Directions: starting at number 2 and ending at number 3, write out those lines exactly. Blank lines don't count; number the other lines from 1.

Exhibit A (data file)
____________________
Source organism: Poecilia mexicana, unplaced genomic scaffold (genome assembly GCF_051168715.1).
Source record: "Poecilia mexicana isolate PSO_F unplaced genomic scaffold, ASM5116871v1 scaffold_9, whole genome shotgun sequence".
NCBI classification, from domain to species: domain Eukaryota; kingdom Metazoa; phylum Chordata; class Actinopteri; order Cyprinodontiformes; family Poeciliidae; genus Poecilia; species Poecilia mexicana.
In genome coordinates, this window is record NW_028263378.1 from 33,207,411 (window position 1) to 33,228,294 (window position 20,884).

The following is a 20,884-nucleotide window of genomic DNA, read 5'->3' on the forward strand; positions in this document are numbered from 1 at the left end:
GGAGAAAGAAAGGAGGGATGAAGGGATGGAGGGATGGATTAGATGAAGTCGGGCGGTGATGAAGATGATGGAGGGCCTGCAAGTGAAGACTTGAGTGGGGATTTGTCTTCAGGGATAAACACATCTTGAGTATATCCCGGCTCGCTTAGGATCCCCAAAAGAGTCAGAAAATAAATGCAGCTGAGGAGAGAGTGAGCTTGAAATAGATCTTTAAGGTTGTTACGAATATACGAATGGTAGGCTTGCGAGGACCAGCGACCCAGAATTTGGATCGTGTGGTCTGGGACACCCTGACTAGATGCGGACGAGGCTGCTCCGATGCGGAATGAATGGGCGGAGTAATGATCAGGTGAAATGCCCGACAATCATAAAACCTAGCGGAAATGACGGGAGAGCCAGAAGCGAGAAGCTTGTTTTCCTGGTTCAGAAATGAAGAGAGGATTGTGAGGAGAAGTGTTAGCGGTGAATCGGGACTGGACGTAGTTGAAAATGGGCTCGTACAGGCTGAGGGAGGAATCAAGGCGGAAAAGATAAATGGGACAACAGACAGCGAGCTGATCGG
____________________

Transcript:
Source record: "Poecilia mexicana isolate PSO_F unplaced genomic scaffold, ASM5116871v1 scaffold_9, whole genome shotgun sequence".
NCBI classification, from domain to species: domain Eukaryota; kingdom Metazoa; phylum Chordata; class Actinopteri; order Cyprinodontiformes; family Poeciliidae; genus Poecilia; species Poecilia mexicana.